United States

Trump administration releases tax reform proposal


On April 26, 2017, top representatives from the Trump administration announced their long-awaited proposal for tax reform. National Economic Council Director Gary Cohn and Treasury Secretary Steven Mnuchin presented the administration’s broad objectives, laying out target tax rates and a few proposals affecting the tax base, while leaving many details to be worked out in the coming months.

To some observers, the announcement was more important for what it did not say: The administration’s proposal neither endorsed nor completely rejected the House Republican plan for a border adjustment tax to address the nation’s trade imbalance, and did not address or criticize the House Republican plan to allow immediate expensing of depreciable assets to stimulate economic growth. Since the House is expected to act first on any tax measure, and since the House Republicans are still embracing their tax reform ‘blueprint,’ some may view this administration announcement as simply putting the ball back in play, but in the hands of the House.

The details of the proposal are similar to President Trump’s campaign proposals.

On the business side, the administration proposed a 15 percent tax rate on all business income, including income taxable to individuals through pass-through entities. While the House GOP blueprint, which provided a similar special rate for business income taxable to individuals, proposed extending their special rate to sole proprietorships as well as partnerships and S corporations (the entities traditionally described as pass-through entities), the administration’s proposal did not discuss whether this rate would apply to businesses taxed as sole proprietorships.

Also proposed was a move to a territorial system for international taxation, where income earned by U.S. companies outside of the United States would not be subject to U.S. tax. Currently, U.S. companies are taxed on their worldwide income, with opportunities for deferral of certain income earned overseas until repatriated. As indicated previously, the border adjustment tax proposal, found in Speaker Paul Ryan’s House GOP blueprint, was not included in the administration’s proposal, and the presenters indicated their belief that it was ‘unworkable’ in its current form.

Interestingly, with what appears to be a 20 percent tax rate on individual capital gains, but a 15 percent tax rate on the ongoing earnings of corporations or owners of pass-through businesses, the incentive to dispose of a successful business in order to realize tax-favored capital gains may be diminished or eliminated.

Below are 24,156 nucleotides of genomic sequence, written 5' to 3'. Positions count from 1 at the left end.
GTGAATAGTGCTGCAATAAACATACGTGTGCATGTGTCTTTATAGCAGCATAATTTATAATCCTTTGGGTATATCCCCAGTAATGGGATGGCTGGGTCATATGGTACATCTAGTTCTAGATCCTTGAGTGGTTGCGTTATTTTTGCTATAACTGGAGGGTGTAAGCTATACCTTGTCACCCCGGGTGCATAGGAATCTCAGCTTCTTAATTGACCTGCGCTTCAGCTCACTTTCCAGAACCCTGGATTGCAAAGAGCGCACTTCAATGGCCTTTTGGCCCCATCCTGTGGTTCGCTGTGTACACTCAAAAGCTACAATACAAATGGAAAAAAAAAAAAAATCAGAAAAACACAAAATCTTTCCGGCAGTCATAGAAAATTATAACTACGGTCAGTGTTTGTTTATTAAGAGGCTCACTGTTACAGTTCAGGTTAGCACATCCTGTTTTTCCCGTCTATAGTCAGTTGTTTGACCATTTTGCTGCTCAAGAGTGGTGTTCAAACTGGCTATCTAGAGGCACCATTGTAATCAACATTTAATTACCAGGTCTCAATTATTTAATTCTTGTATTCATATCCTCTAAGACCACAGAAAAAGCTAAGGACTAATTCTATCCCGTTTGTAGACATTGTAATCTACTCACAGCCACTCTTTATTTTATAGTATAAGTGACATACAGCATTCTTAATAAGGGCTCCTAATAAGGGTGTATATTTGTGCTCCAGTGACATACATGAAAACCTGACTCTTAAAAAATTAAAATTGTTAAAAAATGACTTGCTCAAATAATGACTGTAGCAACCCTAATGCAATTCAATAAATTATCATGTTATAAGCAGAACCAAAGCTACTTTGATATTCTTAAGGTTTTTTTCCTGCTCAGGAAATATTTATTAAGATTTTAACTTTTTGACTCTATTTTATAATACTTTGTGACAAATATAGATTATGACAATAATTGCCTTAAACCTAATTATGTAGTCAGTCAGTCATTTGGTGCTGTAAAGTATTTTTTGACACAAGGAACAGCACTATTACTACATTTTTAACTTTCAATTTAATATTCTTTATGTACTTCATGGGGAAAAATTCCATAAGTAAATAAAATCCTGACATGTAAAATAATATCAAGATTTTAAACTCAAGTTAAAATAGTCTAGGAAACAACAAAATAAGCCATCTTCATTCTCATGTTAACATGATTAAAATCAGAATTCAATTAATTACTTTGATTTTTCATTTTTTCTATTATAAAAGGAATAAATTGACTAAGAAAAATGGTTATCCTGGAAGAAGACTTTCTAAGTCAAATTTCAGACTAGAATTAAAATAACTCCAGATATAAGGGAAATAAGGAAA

On the subject of deferrals and repatriations, the proposal included a one-time deemed repatriation of all deferred earnings held in overseas subsidiaries, at an unspecified tax rate.

Base-broadening through the elimination of unspecified tax breaks for businesses was stated as an objective, but no specifics were discussed during the presentation or contained in the succinct written summary.

On the individual side, the administration proposed a move from the current seven tax brackets to three: 10 percent, 25 percent and 35 percent. The thresholds at which these rates would take effect were not discussed in the announcement.

Other proposed changes to the individual tax system include:

  • Doubling the standard deduction for all taxpayers
  • Repealing the alternative minimum tax
  • Repealing the 3.8 percent net investment income tax (sometimes knows as the Obamacare tax)
  • Expanding (in an unspecified way) tax benefits for child and dependent care
  • Keeping current tax benefits for home mortgage interest, charitable contributions and retirement savings, while eliminating most other itemized deductions, including the deduction for state and local income taxes

The administration also indicated their intent to repeal the estate tax, possibly without any phase-out period as occurred under the Bush-era estate tax repeal (a repeal that was in full effect for only a year). Other aspects of the federal transfer tax system—the gift tax and generation-skipping transfer tax—were not addressed.

The well-worn cliché that the ‘devil is in the details’ certainly applies to tax reform, and most of the details of this proposal are yet to be worked out. RSM will continue to monitor developments in the tax reform arena as they occur. For additional information, visit our tax reform resource center.


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